898 F.2d 265 (1st Cir. 1990), 89-1381, Titan Holdings Syndicate, Inc. v. City of Keene, N.H.
|Citation:||898 F.2d 265|
|Party Name:||TITAN HOLDINGS SYNDICATE, INC., et al., Plaintiffs, Appellees, v. The CITY OF KEENE, NEW HAMPSHIRE, Defendant, Appellant.|
|Case Date:||March 15, 1990|
|Court:||United States Courts of Appeals, Court of Appeals for the First Circuit|
Heard Sept. 11, 1989.
Mary Louise Caffrey with whom Ernest L. Bell, III, and Bell, Falk & Norton, P.A., Keene, N.H., were on brief for defendant, appellant.
Sharon A. Spickler with whom Paul R. Cox, Kevin P. Landry and Burns, Bryant, Hinchey, Cox & Schulte, P.A., Dover, N.H., were on brief for plaintiffs, appellees.
Before SELYA, Circuit Judge, COFFIN and FAIRCHILD, [*] Senior Circuit Judges.
FAIRCHILD, Senior Circuit Judge.
At issue in this action for declaratory judgment is the scope of the "pollution exclusion" clauses in two liability insurance policies. We are asked to decide whether the district court erred by holding that the clauses relieve the policy issuers from defending a complaint brought against the City of Keene, New Hampshire, for damage allegedly caused by the City's operation of a sewage treatment plant.
On March 23, 1987, Jack and Mary Meanen brought a two-count lawsuit in a New Hampshire court against the City of Keene, New Hampshire. In it, they alleged that they "have been continuously bombarded by and exposed to noxious, fetid and putrid odors, gases and particulates, to loud and disturbing noises during the night, and to unduly bright night lighting" emanating from the City's sewage treatment plant which abuts their land. Count I, which included claims characterized as pleas of trespass and nuisance, alleges that the operation of the plant has "unreasonably and substantially interfered with [their] quiet enjoyment of the homestead and has substantially deprived [them] of the use of the homestead" and that the Meanens suffered injury through "losing the value and enjoyment of the use of the homestead, suffering physically from nauseousness; and suffering mentally while fearing for their safety and well-being as a result of the noxious fumes and while being exposed to public ridicule and jest." Count II, characterized as a plea of law, incorporates the allegations in Count I, and alleges that the City is liable for the Meanens' bodily injury, personal injury, and property damage pursuant to N.H.Rev.Stat.Ann. 507-B:9 I (1988 Cum.Supp.) (a provision which actually limits the liability of governmental units due to pollutant incidents).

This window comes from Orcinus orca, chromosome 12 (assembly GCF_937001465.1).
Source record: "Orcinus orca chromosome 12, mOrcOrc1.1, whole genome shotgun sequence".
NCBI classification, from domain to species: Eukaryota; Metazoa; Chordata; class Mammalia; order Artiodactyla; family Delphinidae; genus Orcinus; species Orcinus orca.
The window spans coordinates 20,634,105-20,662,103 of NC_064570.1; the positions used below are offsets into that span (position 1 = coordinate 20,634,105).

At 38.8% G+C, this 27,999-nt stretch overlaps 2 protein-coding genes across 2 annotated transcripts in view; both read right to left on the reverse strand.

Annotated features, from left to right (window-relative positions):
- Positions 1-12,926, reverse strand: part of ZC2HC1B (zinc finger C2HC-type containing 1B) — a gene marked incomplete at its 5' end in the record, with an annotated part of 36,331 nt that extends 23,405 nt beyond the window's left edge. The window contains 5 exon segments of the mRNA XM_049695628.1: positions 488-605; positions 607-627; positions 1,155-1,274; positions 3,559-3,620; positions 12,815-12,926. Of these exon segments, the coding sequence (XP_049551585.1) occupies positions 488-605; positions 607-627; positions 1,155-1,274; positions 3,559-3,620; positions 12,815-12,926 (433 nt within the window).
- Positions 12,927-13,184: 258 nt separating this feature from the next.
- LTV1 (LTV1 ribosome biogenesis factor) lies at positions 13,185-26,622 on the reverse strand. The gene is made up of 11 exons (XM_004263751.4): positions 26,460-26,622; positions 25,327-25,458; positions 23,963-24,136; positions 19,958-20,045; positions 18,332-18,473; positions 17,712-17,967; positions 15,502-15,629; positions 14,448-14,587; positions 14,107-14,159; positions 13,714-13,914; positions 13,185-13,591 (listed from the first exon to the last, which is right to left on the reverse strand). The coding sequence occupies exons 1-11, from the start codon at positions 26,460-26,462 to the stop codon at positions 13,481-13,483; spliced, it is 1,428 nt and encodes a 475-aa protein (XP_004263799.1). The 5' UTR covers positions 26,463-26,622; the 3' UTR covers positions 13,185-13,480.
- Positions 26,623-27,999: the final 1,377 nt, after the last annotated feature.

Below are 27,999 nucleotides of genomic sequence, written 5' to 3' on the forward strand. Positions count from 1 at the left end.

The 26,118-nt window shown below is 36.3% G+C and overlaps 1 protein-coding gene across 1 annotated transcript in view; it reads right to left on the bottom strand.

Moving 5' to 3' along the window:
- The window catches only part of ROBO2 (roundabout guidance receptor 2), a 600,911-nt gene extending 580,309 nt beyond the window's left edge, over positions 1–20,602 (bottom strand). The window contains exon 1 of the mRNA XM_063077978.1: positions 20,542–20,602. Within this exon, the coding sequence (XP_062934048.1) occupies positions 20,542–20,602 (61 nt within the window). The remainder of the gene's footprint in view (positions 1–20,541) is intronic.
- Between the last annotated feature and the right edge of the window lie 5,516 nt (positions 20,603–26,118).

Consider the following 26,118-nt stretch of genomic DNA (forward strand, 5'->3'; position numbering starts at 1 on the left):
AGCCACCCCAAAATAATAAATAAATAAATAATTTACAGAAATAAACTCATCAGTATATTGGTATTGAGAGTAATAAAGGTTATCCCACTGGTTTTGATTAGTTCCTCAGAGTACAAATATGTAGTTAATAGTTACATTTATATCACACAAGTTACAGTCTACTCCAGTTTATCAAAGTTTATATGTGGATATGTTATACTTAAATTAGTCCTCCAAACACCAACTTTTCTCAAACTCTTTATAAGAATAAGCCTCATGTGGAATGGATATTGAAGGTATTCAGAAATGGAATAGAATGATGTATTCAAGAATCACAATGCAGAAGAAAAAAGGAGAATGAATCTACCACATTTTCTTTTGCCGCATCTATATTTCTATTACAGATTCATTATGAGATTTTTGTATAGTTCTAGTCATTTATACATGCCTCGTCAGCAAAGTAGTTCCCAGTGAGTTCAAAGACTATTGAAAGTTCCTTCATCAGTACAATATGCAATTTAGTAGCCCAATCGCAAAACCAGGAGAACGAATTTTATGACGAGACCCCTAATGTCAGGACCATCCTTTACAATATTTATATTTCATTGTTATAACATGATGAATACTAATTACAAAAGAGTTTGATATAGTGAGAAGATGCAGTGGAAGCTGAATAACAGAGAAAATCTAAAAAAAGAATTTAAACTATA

Titan Holdings Syndicate, Inc. (Titan), through Illinois Insurance Exchange, and Great Global Assurance Company (Great Global) each issued to the City liability policies which cover part of the time period during which the Meanens claim damages. After the Meanens filed their suit, Titan and Great Global filed a "petition" in federal district court seeking a declaration that the pollution exclusion clauses of their policies avoided any obligation to defend or indemnify the City with respect to the Meanens' lawsuit. Both parties moved for summary judgment, and the district court in an unpublished order granted summary judgment for the insurance companies, holding that the liabilities claimed in the Meanens' suit against the City were not covered because they fell within the pollution exclusion clauses.
The City appeals, arguing that (1) excessive light and noise are not "pollutants" under the policies, so the policies cover liability for damages from "loud and disturbing noises during the night" and "unduly bright night lighting;" (2) because the exclusion clauses are ambiguous, coverage for the claims is owed for the Meanens' entire claim; and (3) the Meanens' claims are for "personal injury" as defined in the policies and the exclusion clauses do not apply to liability for "personal injury." The City also asks us to award fees and costs. 1
The policies issued to the City by the appellees each provide two broad areas of protection--coverage for bodily injury and property damage liability, and coverage for personal injury and advertising injury liability. Each policy also has a pollution exclusion clause excluding, from bodily injury and property damage liability coverage only, damage "arising out of the actual, alleged or threatened discharge, dispersal, release or escape of pollutants." 2 The policies define "pollutants" as